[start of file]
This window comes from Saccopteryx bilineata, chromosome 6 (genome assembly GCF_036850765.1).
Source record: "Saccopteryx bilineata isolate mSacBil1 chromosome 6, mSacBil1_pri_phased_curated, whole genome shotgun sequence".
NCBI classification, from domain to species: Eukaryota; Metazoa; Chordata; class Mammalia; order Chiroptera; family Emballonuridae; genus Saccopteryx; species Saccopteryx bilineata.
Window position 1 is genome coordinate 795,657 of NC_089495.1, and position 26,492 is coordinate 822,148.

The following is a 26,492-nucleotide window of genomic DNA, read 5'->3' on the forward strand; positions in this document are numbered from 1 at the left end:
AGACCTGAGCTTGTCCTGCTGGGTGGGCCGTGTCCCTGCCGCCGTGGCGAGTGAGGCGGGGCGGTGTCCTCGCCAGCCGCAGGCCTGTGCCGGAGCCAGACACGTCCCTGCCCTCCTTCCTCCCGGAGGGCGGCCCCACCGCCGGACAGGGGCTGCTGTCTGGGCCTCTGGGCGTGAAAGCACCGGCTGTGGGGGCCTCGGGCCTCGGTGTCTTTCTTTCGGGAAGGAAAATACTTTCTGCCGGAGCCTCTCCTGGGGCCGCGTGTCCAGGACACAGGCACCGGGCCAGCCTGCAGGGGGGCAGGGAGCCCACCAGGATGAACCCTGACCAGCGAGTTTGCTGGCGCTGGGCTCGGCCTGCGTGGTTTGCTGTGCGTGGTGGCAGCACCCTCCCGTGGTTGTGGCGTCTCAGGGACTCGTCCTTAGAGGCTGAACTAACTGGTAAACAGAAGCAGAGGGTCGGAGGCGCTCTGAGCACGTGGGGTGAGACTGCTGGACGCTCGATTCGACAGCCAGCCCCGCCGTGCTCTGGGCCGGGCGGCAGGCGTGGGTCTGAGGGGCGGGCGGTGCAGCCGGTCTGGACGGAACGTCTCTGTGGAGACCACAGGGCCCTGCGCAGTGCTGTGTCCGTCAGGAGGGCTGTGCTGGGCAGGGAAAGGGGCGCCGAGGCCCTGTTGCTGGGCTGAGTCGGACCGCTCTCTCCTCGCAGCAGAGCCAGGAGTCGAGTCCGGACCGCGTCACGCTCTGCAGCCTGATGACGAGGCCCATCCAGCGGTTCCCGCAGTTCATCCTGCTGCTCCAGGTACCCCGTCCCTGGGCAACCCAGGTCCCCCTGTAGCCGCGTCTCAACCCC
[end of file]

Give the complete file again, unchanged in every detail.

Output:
This window comes from Saccopteryx bilineata, chromosome 6 (genome assembly GCF_036850765.1).
Source record: "Saccopteryx bilineata isolate mSacBil1 chromosome 6, mSacBil1_pri_phased_curated, whole genome shotgun sequence".
NCBI classification, from domain to species: Eukaryota; Metazoa; Chordata; class Mammalia; order Chiroptera; family Emballonuridae; genus Saccopteryx; species Saccopteryx bilineata.
Window position 1 is genome coordinate 795,657 of NC_089495.1, and position 26,492 is coordinate 822,148.

The following is a 26,492-nucleotide window of genomic DNA, read 5'->3' on the forward strand; positions in this document are numbered from 1 at the left end:
AGACCTGAGCTTGTCCTGCTGGGTGGGCCGTGTCCCTGCCGCCGTGGCGAGTGAGGCGGGGCGGTGTCCTCGCCAGCCGCAGGCCTGTGCCGGAGCCAGACACGTCCCTGCCCTCCTTCCTCCCGGAGGGCGGCCCCACCGCCGGACAGGGGCTGCTGTCTGGGCCTCTGGGCGTGAAAGCACCGGCTGTGGGGGCCTCGGGCCTCGGTGTCTTTCTTTCGGGAAGGAAAATACTTTCTGCCGGAGCCTCTCCTGGGGCCGCGTGTCCAGGACACAGGCACCGGGCCAGCCTGCAGGGGGGCAGGGAGCCCACCAGGATGAACCCTGACCAGCGAGTTTGCTGGCGCTGGGCTCGGCCTGCGTGGTTTGCTGTGCGTGGTGGCAGCACCCTCCCGTGGTTGTGGCGTCTCAGGGACTCGTCCTTAGAGGCTGAACTAACTGGTAAACAGAAGCAGAGGGTCGGAGGCGCTCTGAGCACGTGGGGTGAGACTGCTGGACGCTCGATTCGACAGCCAGCCCCGCCGTGCTCTGGGCCGGGCGGCAGGCGTGGGTCTGAGGGGCGGGCGGTGCAGCCGGTCTGGACGGAACGTCTCTGTGGAGACCACAGGGCCCTGCGCAGTGCTGTGTCCGTCAGGAGGGCTGTGCTGGGCAGGGAAAGGGGCGCCGAGGCCCTGTTGCTGGGCTGAGTCGGACCGCTCTCTCCTCGCAGCAGAGCCAGGAGTCGAGTCCGGACCGCGTCACGCTCTGCAGCCTGATGACGAGGCCCATCCAGCGGTTCCCGCAGTTCATCCTGCTGCTCCAGGTACCCCGTCCCTGGGCAACCCAGGTCCCCCTGTAGCCGCGTCTCAACCCC